Re-wired the loom as necessary. Especially around the fuse box and wired a relay into the starter circuit to take the load off the original starter switch. Also wired in mini relays for the lighting circuits.
    Re-plumbed the cross-over fuel lines to incorporate a filter.
    Reconditioned the generator and the starter motor - only needed a good clean, lubrication and brushes.
    New air filter and rubber boot.
    Odyssey battery.

    For all that, mine probably runs better than when it came out of the factory in 1970. No leaks, intentional but clean gear shifts, smooth clutch, comfortable suspension, and very reliable. The brakes remain the only limitation at speed, Starts first time every time no matter what the weather and I wouldn't think twice about riding it RTW with a sensible tool kit. It really is a legendary old bike.

    To remedy your oil leak double check the crankase breather hoses including where the solid hoses enter the bell housing. Check the waste hose and it's location. Also, double check the valve cover gaskets and their seating. My left one leaked at revs on long hauls and managed to run oil down over the lower LHS of the motor and onto my left boot. I had to add a smear of silicon gasket goo to the gaskets to cure it. The other culprit may be the centre banjo bolt for the solid cylinderhead oil feed lines. It is awkwardly located under the generator.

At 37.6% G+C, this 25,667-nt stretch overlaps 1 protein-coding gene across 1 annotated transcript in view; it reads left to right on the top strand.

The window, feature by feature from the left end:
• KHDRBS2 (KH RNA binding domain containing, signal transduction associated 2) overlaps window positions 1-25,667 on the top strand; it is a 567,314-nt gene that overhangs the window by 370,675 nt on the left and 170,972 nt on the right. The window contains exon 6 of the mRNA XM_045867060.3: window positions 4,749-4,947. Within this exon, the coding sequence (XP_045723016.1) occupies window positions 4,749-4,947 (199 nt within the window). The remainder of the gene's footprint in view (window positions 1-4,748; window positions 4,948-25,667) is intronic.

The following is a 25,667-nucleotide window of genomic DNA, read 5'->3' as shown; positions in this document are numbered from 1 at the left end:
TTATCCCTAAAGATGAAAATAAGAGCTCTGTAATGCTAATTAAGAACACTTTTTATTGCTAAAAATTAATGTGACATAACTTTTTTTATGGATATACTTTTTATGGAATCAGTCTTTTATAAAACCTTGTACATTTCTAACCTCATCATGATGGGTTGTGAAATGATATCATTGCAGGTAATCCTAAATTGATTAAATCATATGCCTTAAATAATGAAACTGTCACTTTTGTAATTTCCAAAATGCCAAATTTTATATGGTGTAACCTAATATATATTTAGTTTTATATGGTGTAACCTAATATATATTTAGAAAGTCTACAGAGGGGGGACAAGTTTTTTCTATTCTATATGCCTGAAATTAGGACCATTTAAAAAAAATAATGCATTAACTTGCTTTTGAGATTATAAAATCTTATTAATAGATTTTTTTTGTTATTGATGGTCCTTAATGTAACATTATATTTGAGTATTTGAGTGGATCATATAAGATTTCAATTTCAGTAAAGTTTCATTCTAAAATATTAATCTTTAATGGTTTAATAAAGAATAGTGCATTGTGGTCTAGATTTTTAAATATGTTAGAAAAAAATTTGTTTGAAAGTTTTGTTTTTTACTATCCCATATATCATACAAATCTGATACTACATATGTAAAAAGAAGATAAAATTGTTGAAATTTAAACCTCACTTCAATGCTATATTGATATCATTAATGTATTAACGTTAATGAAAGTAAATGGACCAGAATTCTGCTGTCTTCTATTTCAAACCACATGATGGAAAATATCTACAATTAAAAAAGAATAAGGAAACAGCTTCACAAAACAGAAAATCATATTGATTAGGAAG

Best of luck with it.

    Stuart
  18. England-Kev

    England-Kev Long timer

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  19. England-Kev

    England-Kev Long timer

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    This is a general question to the long term owners of the V7 series engines, on the airhead boxer BMW engines, BMW changed the specified clearences of the tappets (valves) from the original spec to a smaller spec. Now I find the tappets noisy on the V7, this maybe because the valve boxes are out in the open and up near the rider, but I wondered if any of you had run the exhaust valves at a smaller than specified clearence?
    The book says inlet at 0.15mm and exhaust at 0.25mm, but I wondered how it would run at .15mm and .20mm ?
  20. England-Kev

    England-Kev Long timer

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    Ebay score...

    I managed to win a nice pair of Dell Orto VHB29's on the US Ebay a couple of weeks back, nicely unmolested and cruddy, just how I like them, they also came with the inlet stubbs, and all for less than $100 delivered to my door.:clap:freaky:clap

    Now where did I leave that sonic bath:huh

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    :evil